Pulling for Attention

A  year ago I wrote "Language is power in MMOs" (MMO Language as a Power-up).  Recently Ross Mayfield (Many2Many) extended this with ideas on Social Verbs.  He concludes a pull model of attention management is better than a push-based model as such would be based on interruptions that won't scale in social software.  Furthermore, asynchronous interaction empowers users with choice and ability to control their pace.  Kaye Vivian (Dove Lane, Nov. 23) suggests that social verbs provide low-risk means of exploring social contact.

Another thought here involves the value of protocol to establish the structure by which we can push back and take action while minimizing social risk (e.g. in turn-based systems, ref. Is Love and War Turn-based).  Dramatically, "Sorry, I really had to invade..."  Or more opportunistically, how the expectation of a "thank you" after a gift exposes another moment for conversation.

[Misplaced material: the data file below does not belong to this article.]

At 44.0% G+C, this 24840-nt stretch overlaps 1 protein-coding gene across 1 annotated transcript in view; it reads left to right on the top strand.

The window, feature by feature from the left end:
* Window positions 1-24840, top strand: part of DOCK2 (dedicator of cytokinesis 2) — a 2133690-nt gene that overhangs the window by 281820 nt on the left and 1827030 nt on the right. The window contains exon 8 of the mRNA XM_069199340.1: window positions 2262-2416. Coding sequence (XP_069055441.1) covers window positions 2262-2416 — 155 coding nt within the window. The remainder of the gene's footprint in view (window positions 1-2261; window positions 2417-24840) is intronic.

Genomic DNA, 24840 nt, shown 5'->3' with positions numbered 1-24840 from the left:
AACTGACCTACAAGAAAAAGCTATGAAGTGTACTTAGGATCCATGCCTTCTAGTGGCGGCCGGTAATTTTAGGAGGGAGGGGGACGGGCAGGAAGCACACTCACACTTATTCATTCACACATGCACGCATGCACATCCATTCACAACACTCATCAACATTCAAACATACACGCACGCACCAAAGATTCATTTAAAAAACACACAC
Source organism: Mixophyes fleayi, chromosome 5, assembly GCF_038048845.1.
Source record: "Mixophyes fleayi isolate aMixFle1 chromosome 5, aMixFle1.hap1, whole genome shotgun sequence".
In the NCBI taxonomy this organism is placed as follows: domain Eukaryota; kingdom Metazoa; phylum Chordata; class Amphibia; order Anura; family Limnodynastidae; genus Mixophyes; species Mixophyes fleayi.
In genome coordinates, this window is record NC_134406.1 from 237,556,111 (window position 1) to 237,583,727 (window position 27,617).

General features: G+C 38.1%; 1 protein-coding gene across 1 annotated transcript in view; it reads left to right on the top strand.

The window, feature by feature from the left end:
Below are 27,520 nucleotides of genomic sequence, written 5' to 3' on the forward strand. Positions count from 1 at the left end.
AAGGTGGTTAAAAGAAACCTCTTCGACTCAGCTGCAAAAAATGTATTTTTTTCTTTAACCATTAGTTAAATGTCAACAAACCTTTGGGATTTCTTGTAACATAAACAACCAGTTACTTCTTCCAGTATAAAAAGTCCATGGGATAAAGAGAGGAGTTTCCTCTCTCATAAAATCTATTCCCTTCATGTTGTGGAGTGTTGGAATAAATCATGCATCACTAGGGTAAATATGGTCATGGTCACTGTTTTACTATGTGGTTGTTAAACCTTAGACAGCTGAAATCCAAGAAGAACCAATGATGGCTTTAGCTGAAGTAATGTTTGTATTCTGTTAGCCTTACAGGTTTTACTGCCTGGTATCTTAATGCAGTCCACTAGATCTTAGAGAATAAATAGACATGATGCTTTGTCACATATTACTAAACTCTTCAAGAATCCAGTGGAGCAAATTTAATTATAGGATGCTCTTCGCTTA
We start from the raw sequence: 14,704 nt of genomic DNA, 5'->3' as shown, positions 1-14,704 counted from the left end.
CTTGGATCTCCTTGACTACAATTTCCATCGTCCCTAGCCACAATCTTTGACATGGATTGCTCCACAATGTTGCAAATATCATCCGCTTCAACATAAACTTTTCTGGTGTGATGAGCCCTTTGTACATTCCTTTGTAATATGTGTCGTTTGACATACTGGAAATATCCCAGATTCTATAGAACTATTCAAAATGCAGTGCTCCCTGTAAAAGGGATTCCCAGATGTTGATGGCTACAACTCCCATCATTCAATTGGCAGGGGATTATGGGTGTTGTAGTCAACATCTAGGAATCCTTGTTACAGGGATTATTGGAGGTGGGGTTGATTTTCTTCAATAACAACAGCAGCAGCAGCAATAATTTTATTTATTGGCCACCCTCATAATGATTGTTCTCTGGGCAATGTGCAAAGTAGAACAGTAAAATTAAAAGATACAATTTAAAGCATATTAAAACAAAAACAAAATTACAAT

I also found myself the other night musing upon the "Need vs. Greed" dialog window in WoW...

This pop-up dialog interrupts.  In so doing, however, it establishes a process by which party members can gently assert their interest in treasure that comes the party's way.  Each and every member is asked whether they want the item at all.  If so they are asked if their want is driven by Need or Greed.  The golden rule for loot allocation is: "need before greed."

This dialog window - by way of its annoying claim to screen real-estate - compels an answer: players must choose.   It also provides a fig-leaf behind which the individual can assert their interest at the expense of others but without having to make strong claims to the group.  Push for pull.

It seems we need those spaces created by structure to minimize our risk (as individual) for action within the group.  Sometimes that /wave or /dance (in emote terms) may be just the break required to open up new contact.  More often not.  Yet because there were few risks (or costs), we /jump at it.


Comments on Pulling for Attention:

Chris Bateman says: